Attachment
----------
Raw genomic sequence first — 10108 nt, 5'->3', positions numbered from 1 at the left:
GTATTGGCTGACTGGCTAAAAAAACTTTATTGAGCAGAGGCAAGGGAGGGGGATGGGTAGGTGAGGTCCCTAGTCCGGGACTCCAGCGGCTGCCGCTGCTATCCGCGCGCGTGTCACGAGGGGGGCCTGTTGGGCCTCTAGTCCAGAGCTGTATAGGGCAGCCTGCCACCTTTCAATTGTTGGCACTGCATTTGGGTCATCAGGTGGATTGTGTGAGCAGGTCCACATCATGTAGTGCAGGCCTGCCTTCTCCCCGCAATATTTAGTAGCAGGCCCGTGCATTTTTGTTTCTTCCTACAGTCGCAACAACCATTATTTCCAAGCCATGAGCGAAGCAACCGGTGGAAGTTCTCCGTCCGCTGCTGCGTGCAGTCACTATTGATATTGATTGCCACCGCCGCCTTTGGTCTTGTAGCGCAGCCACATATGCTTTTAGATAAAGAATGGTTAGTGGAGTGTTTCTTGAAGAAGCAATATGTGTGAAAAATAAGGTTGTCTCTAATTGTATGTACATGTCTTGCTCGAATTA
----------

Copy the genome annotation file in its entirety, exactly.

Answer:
Raw genomic sequence first — 10108 nt, 5'->3', positions numbered from 1 at the left:
GTATTGGCTGACTGGCTAAAAAAACTTTATTGAGCAGAGGCAAGGGAGGGGGATGGGTAGGTGAGGTCCCTAGTCCGGGACTCCAGCGGCTGCCGCTGCTATCCGCGCGCGTGTCACGAGGGGGGCCTGTTGGGCCTCTAGTCCAGAGCTGTATAGGGCAGCCTGCCACCTTTCAATTGTTGGCACTGCATTTGGGTCATCAGGTGGATTGTGTGAGCAGGTCCACATCATGTAGTGCAGGCCTGCCTTCTCCCCGCAATATTTAGTAGCAGGCCCGTGCATTTTTGTTTCTTCCTACAGTCGCAACAACCATTATTTCCAAGCCATGAGCGAAGCAACCGGTGGAAGTTCTCCGTCCGCTGCTGCGTGCAGTCACTATTGATATTGATTGCCACCGCCGCCTTTGGTCTTGTAGCGCAGCCACATATGCTTTTAGATAAAGAATGGTTAGTGGAGTGTTTCTTGAAGAAGCAATATGTGTGAAAAATAAGGTTGTCTCTAATTGTATGTACATGTCTTGCTCGAATTA